A Bonanza pilot's first exposure to simulator-based training at Recurrent Training Center.
May 5, 1998
It wasn't exactly what I had
Let me explain. I am a 1,500 hour pilot with about half those hours in a V35A Bonanza I
have owned for seven years. I fly about one hundred hours per year a combination of VFR
and (mostly) light IFR in our usually mild Central California climate. I have participated
in the American Bonanza Society's Bonanza Pilot Proficiency Program on three occasions,
that fine program consisting of a day of seminars followed by four hours of instruction in
the airplane over the following two days. Other than that, it has been IPC's which I would
occasionally skip because I had satisfied the currency requirements for hours in the soup
and approaches. I had never done any sim training.
I expected sim training to allow me to refine my skills handling systems failures and
emergencies in the clouds: gyro failures, electrical systems failures - things that could
not safely or realistically be simulated in the airplane. I also expected the sim would
behave like a Bonanza, even if the controls didn't feel like one and the switches weren't
in the same place. Certainly, I thought, they must load a Bonanza floppy disk into the sim
that models Bonanza flight characteristics in different power/speed/gear and flaps
configurations. I would, I thought, come out of sim training being able to respond to
emergencies like a robot without even thinking.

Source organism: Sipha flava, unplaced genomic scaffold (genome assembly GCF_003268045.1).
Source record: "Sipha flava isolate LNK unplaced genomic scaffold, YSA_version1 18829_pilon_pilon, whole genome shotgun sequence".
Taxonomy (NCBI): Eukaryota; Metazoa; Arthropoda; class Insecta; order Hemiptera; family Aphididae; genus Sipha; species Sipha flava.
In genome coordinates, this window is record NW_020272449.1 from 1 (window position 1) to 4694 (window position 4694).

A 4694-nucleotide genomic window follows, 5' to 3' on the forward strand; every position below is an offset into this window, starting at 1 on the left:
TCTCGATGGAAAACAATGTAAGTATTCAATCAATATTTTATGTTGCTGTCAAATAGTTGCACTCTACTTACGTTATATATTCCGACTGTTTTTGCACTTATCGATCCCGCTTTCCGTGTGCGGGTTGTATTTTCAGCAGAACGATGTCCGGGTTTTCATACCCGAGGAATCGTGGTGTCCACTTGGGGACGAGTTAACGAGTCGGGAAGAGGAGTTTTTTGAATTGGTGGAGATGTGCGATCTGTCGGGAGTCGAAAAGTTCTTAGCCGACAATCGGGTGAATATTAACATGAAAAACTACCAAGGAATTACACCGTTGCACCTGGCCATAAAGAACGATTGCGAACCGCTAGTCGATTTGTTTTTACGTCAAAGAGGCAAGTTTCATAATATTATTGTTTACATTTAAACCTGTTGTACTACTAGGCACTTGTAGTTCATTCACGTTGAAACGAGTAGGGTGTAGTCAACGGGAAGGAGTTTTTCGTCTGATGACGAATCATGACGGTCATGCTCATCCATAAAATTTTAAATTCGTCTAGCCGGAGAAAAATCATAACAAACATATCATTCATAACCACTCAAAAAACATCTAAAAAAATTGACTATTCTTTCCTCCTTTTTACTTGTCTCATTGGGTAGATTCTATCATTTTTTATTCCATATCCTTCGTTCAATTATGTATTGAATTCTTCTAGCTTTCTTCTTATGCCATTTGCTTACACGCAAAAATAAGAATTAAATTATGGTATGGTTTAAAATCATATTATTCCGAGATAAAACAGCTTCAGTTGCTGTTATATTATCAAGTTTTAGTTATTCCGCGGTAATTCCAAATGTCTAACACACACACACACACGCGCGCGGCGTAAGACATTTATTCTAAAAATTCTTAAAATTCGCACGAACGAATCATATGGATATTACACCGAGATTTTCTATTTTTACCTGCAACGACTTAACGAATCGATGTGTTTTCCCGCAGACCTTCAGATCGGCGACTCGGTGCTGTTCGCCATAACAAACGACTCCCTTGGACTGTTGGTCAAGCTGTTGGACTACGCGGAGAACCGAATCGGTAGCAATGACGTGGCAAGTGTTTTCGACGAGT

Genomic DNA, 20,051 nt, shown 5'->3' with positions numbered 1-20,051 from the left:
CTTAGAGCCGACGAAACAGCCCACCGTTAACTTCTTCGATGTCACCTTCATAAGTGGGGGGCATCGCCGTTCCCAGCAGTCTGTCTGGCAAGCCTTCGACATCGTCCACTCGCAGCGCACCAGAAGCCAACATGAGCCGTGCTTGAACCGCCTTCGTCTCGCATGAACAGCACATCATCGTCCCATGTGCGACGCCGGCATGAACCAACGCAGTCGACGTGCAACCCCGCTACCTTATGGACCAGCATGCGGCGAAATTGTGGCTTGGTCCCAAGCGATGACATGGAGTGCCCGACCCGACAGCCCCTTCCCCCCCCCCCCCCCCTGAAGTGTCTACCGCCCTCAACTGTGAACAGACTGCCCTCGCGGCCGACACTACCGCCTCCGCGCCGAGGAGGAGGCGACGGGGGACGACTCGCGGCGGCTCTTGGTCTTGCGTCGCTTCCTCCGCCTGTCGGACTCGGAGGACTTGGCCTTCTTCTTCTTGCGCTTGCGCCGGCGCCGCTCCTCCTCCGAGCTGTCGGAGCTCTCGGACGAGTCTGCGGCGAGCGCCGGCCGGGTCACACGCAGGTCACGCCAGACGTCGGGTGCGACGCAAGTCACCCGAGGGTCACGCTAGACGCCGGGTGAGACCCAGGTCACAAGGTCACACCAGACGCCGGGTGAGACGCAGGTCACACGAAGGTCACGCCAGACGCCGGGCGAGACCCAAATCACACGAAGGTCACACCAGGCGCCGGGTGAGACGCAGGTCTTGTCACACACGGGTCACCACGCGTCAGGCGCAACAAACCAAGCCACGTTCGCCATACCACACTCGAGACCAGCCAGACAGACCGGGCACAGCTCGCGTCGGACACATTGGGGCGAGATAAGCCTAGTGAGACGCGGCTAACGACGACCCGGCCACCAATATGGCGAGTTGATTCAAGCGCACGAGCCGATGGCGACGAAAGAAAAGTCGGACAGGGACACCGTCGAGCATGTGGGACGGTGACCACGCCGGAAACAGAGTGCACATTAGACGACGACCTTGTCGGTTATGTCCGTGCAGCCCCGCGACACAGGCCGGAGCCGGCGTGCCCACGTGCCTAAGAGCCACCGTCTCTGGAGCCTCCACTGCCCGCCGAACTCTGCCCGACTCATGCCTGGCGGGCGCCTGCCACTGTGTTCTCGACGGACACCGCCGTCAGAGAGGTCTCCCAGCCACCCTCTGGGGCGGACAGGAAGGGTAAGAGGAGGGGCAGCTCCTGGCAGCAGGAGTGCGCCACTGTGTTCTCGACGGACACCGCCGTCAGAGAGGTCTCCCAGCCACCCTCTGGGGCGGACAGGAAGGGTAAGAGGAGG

My first reaction to RTC's AST 300 sim itself was disappointment.
This thing doesn't behave like a Bonanza, the visuals are rudimentary, and it doesn't seem
to reflect current computer technology. But after an hour or so of flying the sim, its
unique flight characteristics had become more familiar to me, less distracting, and I was
shooting approaches without much problem.
The sim is a lot harder to fly than the airplane. But that's not a bad thing. I quickly
realized that the sim was going to improve my scan. Take your eyes off the AI for more
than five seconds and you would find yourself in a turn. The Bonanza's stability had made
me a bit lazy.
The real eye opener came during the LOFT part of the program on day two. While in a
hold awaiting approach clearance, my pressure pump failed in a turn. The failure froze the
gyro, and my attempts to level wings resulted with the airplane on its back before I
figured out what had happened. Was the failure mode realistic? Who knows...but it was sure
a lot more realistic than an instructor sticking a rubber disk over the gyros, and it
increased my respect for the insidiousness of such a failure.
After getting the airplane squared away I called approach, declared an emergency, and
asked for vectors to the nearest airport with an ILS. The sim went into freeze mode.
"Chris, do you really want to fly vectors and an ILS with a whisky compass? How about
asking for no gyro vectors and a no gyro approach to the nearest airport that has the
capability." I had never though of that. In fact, I had never thought of a number of
things the sim training exposed me to.
My expectation of becoming an emergency procedures robot
were unrealistic. The sim training proved to be more of a thinking exercise than a doing
exercise. The biggest lesson I learned: not to be a do-it-yourself pilot. I had been
taught not to count on ATC for anything except separation. Don't count on vectors,
information, or anything else from the controller: fly pilot-nav everywhere. In sim
training at RTC, I learned that in an emergency a substantial amount of workload can be
offloaded to the controller, and I learned how to ask for it. It's an emergency, after
Would I trade my American Bonanza Society training for sim training? No, who better
than ABS to teach specific systems and pilot technique for that airplane? They do a good
job. But I definitely plan to alternate ABS training with sim training. That should cover
all the bases.